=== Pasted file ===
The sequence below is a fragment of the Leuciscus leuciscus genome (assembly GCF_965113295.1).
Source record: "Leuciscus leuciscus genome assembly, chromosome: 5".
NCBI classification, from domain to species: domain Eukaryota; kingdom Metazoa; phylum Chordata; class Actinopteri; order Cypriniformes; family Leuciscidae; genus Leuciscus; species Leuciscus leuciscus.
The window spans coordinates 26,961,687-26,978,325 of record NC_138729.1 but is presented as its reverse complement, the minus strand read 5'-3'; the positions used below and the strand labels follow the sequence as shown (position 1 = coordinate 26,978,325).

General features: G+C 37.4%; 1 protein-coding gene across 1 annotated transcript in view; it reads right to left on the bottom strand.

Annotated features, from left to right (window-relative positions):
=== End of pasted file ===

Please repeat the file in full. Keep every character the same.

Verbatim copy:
The sequence below is a fragment of the Leuciscus leuciscus genome (assembly GCF_965113295.1).
Source record: "Leuciscus leuciscus genome assembly, chromosome: 5".
NCBI classification, from domain to species: domain Eukaryota; kingdom Metazoa; phylum Chordata; class Actinopteri; order Cypriniformes; family Leuciscidae; genus Leuciscus; species Leuciscus leuciscus.
The window spans coordinates 26,961,687-26,978,325 of record NC_138729.1 but is presented as its reverse complement, the minus strand read 5'-3'; the positions used below and the strand labels follow the sequence as shown (position 1 = coordinate 26,978,325).

General features: G+C 37.4%; 1 protein-coding gene across 1 annotated transcript in view; it reads right to left on the bottom strand.

Annotated features, from left to right (window-relative positions):